Last year, when a girl student in Banaras Hindu University was returning to her hostel in the evening, two bike-borne unknown men came from behind and molested her before speeding away. From the security guard to the officials in the administration, the victim alleged, everyone blamed her for her own molestation. No attempt was made to investigate the incident.
The lack of inaction on the part of administration triggered something rare on the BHU campus – protests against the administration.
What followed was something none of the protesting students had anticipated. During the protests on the intervening night of September 23-24, the girls sitting on dharna were lathicharged by the male cops of Uttar Pradesh police. The assault left several students injured and unconscious. The shocking assault on the students holding placards and banners was caught on camera.
“The protest was not only against the sexual harassment of the girl. It was just that every girl empathized with the victim because all of them have faced similar things on the campus,” Shivangi Choubey, a BA IInd year student at BHU during that time, told InUth.
It’s that protest which has put Choubey’s career in jeopardy now. One of the popular faces of student agitation in BHU, Choubey has lived all her life in Banaras. From her schooling to college, Banaras was the centre of world for the 21-year-old student.
“Two three days before, I came to know that I have been debarred from the university which means I can’t get admission in the university for any degree or research in future. Also, the university had filed a police case against me,” Choubey, who completed her graduation from BHU this year, said.
Choubey is not the only student to be debarred. BHU administration has compiled a list of 56 students who have been found involved in various “incidents of unrest on the campus” which “damaged the reputation of the institution during the last three years.”
According to her, the university’s decision is actually aimed at making an example of those who dared to raise voice against the discrimination of female students by the university administration.
“I have been vocal about gender discrimination and gender issues [on the campus]. That’s why I am a target. Basically, they want to ensure that the students who are vocal, take part in protests, speak on issues, should not be in the university and should study somewhere else,” Choubey reasoned.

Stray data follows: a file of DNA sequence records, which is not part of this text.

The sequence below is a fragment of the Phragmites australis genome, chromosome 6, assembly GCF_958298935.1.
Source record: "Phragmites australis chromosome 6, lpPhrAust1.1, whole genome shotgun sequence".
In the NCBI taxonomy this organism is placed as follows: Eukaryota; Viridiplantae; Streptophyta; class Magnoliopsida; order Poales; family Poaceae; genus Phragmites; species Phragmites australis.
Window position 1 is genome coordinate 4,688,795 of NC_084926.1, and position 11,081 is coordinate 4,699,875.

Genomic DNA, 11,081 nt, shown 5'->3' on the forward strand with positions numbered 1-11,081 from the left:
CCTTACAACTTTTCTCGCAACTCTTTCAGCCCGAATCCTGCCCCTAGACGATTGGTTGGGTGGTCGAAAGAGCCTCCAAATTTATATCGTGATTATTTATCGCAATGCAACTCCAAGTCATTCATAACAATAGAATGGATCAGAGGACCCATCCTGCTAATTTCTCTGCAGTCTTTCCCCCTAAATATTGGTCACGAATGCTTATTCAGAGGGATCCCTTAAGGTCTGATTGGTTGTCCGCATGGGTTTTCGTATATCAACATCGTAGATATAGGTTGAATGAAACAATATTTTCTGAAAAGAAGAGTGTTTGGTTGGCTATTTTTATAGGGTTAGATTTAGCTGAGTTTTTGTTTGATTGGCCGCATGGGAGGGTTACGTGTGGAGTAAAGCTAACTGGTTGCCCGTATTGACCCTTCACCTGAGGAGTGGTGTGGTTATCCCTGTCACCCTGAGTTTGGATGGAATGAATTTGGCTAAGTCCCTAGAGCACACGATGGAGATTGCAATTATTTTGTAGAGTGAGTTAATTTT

Choubey, who studied in a co-ed school of Banaras, said she became conscious of her gender only when she joined BHU in 2015.
“Eve-teasing and moral policing is so common in BHU that after sometime it looks normal. You just have to live with it. Girls are not allowed to wear shorts or to have non-vegetarian food. We never knew how’s the world outside after 8 PM,” she said.
While Choubey has more or less conceded to the reality of moving out of Banaras for her future education, her worry is not over. Recently, she ranked 19th in the Delhi University entrance examination for Masters in Linguistics.
“The rank doesn’t matter at all. My character certificate is still with BHU. If they put something on it, I may not get admission at any other university at all. My future is at stake completely,” Choubey said.
According to University Grants Commission (UGC) guidelines, character certificate from a previous institution is mandatory for admission in a new educational institution.
BHU Chief Proctor Royana Singh said the university has taken action against only “habitual offenders” and have allowed them to “complete their degrees.”
“We cannot punish a student twice. The intention of debarring students is to tell them that BHU will not re-admit them for any academic course in future. We don’t want to ruin a student’s career. BHU will give them clean character certificates,” Singh told InUth.
But the debarring move has already cost students dearly.
Raj Abhishek, who completed his graduation in History of Arts from BHU, qualified entrance examination for Masters in Conflict and Peace Research at the varsity on July 17. A week later, his parents in Patna received a letter which said Raj has been debarred from seeking re-admission in the university.
“I was shocked. If I had known that the university has put me on the list of debarred students, I would have applied in some other university. I can’t do that now since the admission session is already over. I have lost a year of my career,” Abhishek, 22, told InUth.
Chief Proctor Singh said they are “looking into the appeals filed by the debarred students.”